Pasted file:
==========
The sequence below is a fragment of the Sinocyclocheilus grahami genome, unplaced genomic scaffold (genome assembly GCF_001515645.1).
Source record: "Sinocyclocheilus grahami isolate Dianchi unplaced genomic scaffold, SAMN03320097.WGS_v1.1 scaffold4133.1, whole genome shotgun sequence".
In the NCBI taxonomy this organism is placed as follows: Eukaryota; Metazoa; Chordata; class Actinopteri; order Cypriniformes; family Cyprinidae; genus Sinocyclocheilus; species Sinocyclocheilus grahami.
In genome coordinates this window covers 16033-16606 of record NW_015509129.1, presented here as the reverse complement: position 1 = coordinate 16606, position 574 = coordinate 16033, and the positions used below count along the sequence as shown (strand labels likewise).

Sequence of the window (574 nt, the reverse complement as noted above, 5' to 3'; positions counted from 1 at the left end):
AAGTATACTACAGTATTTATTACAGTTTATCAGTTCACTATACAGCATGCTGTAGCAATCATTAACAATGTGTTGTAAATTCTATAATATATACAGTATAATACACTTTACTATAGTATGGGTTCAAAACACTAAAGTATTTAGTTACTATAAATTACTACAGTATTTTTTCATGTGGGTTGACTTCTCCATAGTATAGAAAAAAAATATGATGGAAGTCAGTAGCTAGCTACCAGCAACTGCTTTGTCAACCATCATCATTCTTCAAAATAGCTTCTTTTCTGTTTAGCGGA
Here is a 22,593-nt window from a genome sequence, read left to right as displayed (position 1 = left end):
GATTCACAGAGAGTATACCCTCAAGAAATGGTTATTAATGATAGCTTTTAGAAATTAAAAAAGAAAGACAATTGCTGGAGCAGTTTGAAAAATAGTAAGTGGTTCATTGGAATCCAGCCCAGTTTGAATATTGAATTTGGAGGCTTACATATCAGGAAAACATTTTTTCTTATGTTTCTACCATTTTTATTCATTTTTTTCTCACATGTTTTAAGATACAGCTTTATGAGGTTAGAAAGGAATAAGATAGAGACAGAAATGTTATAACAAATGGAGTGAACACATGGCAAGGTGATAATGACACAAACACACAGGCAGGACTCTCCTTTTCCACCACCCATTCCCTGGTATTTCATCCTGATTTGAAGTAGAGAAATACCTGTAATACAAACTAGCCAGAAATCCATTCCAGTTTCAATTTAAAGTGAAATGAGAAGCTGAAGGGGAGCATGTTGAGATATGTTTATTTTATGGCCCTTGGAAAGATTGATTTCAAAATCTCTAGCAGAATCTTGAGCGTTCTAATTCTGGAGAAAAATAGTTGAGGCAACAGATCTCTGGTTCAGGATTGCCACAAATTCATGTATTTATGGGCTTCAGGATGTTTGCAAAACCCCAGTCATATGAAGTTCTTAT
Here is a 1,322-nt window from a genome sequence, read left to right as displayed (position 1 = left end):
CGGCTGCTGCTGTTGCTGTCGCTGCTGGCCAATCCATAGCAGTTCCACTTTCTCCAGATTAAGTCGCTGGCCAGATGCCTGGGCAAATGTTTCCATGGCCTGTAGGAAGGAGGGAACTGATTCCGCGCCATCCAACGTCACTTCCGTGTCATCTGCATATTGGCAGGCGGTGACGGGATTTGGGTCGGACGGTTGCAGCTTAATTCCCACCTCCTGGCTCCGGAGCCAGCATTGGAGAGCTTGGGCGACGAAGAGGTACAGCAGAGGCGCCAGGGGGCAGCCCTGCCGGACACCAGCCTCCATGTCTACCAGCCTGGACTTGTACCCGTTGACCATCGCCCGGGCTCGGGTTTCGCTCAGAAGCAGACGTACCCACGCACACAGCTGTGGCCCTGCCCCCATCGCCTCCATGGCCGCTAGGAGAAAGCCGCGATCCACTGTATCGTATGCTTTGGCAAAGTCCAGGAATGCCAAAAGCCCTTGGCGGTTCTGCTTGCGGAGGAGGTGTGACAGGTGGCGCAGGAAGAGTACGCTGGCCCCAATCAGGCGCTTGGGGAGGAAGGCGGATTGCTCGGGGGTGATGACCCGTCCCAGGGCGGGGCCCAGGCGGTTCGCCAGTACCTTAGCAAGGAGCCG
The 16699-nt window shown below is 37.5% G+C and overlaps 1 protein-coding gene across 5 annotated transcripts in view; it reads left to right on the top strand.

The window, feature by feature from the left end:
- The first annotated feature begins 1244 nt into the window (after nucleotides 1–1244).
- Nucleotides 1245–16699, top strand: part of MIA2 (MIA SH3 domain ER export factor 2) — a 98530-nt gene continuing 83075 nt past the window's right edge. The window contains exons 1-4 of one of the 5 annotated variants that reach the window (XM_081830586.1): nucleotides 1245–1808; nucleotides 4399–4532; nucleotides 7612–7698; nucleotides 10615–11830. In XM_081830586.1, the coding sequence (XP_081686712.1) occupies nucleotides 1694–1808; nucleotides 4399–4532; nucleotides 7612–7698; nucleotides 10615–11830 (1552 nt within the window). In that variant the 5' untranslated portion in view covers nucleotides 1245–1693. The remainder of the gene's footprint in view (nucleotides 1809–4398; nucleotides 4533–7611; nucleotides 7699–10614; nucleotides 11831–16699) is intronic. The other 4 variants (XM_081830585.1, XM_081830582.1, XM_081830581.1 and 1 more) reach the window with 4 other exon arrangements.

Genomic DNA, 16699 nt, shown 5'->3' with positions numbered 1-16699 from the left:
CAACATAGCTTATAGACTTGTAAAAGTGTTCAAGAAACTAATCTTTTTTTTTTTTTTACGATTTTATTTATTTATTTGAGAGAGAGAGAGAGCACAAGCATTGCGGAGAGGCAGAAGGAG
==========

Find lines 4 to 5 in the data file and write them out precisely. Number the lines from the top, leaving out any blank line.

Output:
In genome coordinates this window covers 16033-16606 of record NW_015509129.1, presented here as the reverse complement: position 1 = coordinate 16606, position 574 = coordinate 16033, and the positions used below count along the sequence as shown (strand labels likewise).

Sequence of the window (574 nt, the reverse complement as noted above, 5' to 3'; positions counted from 1 at the left end):